Vital Minimum: Need, Science, And Politics In Modern France

Hardcover | July 13, 2015

byDana Simmons

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What constitutes a need? Who gets to decide what people do or do not need? In modern France, scientists, both amateur and professional, were engaged in defining and measuring human needs. These scientists did not trust in a providential economy to distribute the fruits of labor and uphold the social order. Rather, they believed that social organization should be actively directed according to scientific principles. They grounded their study of human needs on quantifiable foundations: agricultural and physiological experiments, demographic studies, and statistics.

The result was the concept of the "vital minimum"--the living wage, a measure of physical and social needs. In this book, Dana Simmons traces the history of this concept, revealing the intersections between technologies of measurement, such as calorimeters and social surveys, and technologies of wages and welfare, such as minimum wages, poor aid, and welfare programs. In looking at how we define and measure need, Vital Minimum raises profound questions about the authority of nature and the nature of inequality.

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What constitutes a need? Who gets to decide what people do or do not need? In modern France, scientists, both amateur and professional, were engaged in defining and measuring human needs. These scientists did not trust in a providential economy to distribute the fruits of labor and uphold the social order. Rather, they believed that so...

Dana Simmons is associate professor of history at the University of California, Riverside.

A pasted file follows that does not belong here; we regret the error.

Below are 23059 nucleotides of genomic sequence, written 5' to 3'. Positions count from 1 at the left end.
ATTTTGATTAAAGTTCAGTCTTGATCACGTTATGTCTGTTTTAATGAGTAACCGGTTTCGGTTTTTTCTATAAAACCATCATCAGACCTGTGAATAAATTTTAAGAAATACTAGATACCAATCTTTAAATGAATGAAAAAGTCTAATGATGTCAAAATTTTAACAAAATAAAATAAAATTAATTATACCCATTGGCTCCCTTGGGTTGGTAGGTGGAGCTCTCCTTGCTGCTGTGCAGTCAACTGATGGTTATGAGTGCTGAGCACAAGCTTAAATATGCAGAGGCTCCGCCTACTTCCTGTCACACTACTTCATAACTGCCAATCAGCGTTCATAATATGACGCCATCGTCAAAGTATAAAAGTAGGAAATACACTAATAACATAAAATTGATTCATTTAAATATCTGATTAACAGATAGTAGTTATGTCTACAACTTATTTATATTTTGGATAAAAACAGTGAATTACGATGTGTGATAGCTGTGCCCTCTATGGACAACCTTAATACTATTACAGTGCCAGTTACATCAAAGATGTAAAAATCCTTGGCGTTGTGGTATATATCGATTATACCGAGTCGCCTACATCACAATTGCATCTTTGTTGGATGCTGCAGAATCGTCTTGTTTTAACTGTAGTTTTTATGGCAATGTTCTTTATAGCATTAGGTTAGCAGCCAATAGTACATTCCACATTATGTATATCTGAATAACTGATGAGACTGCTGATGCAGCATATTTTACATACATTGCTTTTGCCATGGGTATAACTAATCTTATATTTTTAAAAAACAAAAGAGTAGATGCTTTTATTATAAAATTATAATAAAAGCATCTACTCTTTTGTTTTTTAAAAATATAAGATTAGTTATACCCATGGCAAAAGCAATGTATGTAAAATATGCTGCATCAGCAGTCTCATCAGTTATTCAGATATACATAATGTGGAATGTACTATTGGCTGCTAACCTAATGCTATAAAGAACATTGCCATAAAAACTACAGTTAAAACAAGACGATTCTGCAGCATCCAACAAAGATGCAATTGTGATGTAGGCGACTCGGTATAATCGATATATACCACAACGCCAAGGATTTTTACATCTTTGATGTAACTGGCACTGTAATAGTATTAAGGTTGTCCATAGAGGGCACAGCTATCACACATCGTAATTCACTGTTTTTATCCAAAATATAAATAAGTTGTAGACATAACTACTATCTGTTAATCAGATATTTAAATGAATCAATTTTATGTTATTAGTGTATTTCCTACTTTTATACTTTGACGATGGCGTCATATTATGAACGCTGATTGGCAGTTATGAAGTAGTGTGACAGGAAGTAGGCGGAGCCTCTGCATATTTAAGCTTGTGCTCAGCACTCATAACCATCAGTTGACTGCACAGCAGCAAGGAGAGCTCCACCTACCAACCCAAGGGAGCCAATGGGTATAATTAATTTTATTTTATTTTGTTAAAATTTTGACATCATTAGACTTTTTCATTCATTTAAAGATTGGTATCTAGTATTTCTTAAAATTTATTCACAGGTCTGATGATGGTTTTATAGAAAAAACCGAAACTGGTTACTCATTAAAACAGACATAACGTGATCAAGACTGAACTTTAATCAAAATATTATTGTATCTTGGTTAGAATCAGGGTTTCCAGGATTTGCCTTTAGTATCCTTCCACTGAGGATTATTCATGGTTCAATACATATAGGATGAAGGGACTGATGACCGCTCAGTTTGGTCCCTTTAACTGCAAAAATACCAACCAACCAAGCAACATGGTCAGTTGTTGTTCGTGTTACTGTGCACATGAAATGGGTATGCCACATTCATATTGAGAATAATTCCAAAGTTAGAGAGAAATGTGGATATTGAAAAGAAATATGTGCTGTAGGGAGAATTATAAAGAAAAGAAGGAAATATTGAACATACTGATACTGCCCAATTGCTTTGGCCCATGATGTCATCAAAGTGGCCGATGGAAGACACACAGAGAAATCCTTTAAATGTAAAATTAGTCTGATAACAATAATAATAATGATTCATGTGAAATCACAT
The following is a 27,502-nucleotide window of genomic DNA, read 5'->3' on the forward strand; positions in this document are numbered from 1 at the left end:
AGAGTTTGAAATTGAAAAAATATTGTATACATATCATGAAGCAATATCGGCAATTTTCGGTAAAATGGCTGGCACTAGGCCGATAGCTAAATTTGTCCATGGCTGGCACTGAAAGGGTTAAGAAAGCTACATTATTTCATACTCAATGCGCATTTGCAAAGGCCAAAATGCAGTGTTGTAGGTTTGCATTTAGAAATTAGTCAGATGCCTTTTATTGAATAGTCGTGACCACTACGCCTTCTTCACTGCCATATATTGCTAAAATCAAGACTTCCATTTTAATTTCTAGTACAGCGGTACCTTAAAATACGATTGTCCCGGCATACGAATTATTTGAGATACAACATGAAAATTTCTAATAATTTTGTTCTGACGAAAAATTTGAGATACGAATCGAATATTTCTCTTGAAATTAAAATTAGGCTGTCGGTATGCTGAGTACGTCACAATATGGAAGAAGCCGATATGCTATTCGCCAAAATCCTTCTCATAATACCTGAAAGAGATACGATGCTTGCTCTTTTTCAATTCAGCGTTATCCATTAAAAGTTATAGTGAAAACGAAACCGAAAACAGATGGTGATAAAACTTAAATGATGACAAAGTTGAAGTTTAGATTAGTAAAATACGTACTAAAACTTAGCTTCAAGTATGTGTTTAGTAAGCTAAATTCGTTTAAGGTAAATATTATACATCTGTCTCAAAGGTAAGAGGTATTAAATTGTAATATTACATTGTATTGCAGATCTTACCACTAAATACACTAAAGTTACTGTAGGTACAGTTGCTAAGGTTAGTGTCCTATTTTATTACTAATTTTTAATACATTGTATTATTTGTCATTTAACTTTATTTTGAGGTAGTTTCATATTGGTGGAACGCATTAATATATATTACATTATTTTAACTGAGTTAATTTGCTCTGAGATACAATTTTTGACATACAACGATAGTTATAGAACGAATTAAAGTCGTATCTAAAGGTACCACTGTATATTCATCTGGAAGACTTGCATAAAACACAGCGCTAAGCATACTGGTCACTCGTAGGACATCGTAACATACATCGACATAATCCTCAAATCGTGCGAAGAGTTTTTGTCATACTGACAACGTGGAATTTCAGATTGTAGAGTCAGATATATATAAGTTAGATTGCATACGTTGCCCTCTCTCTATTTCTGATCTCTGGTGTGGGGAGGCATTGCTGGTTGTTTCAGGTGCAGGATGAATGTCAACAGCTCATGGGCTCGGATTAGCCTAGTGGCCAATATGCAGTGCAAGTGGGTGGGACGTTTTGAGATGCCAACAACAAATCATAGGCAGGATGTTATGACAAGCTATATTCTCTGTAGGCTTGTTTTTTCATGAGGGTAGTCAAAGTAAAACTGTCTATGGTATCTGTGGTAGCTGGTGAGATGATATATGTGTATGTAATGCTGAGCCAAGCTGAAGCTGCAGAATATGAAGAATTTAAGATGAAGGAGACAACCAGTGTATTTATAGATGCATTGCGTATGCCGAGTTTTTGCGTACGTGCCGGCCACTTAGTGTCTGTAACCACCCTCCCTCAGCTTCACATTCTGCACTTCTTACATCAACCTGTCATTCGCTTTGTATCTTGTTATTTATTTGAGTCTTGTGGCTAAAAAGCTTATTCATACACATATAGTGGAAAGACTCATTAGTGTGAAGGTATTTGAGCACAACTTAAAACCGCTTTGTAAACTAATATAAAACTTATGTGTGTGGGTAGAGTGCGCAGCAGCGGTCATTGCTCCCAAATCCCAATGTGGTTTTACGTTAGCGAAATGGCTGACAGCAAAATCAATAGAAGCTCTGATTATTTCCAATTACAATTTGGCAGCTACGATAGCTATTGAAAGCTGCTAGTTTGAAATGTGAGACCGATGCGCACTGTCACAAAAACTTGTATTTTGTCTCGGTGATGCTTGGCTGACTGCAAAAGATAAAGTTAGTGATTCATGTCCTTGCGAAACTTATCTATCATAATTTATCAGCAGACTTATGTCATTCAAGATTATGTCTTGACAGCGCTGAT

Format:HardcoverDimensions:240 pages, 9 × 6 × 0.9 inPublished:July 13, 2015Publisher:University Of Chicago PressLanguage:English

The following ISBNs are associated with this title:

ISBN - 10:022625156X

ISBN - 13:9780226251561

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Extra Content

Table of Contents

1          Introduction

2          Subsistence
Pigs on a balance
Scarcity
Bread and meat
Recycling and reproduction

3          Social Reform
Scale balances
Air rations
Maintenance rations

4          Family, Race, Type
Welfare and comparative zoology
Family and race
Socialism and statistics

5          Citizens
Useless mouths, get out!
Meat or bread

6          Vital Wages
Socialism, statistics, and the iron law
The fever of needs
Vital wages

7          Science of Man
Biosocial economics
Rationing
The vital minimum wage
The science of man after 1945

8          Human Persons
Incompressible needs and the SMIG
Human persons
An impossible standard

9          Need, Nature, and Society
Acknowledgments
Notes
Bibliography
Index

Editorial Reviews

"An impressive study, drawing upon a range of neglected or unknown evidence, Vital Minimum is the first book to bring the important historical themes of consumption, nutrition science, and statistics together in a single volume—themes which are particularly timely given the economic troubles of recent years. Focusing on France from 1790 to the 1970s, Simmons offers a detailed and rigorous examination of the circumstances under which debates about need arose and were addressed. This is an extremely readable and thought-provoking book."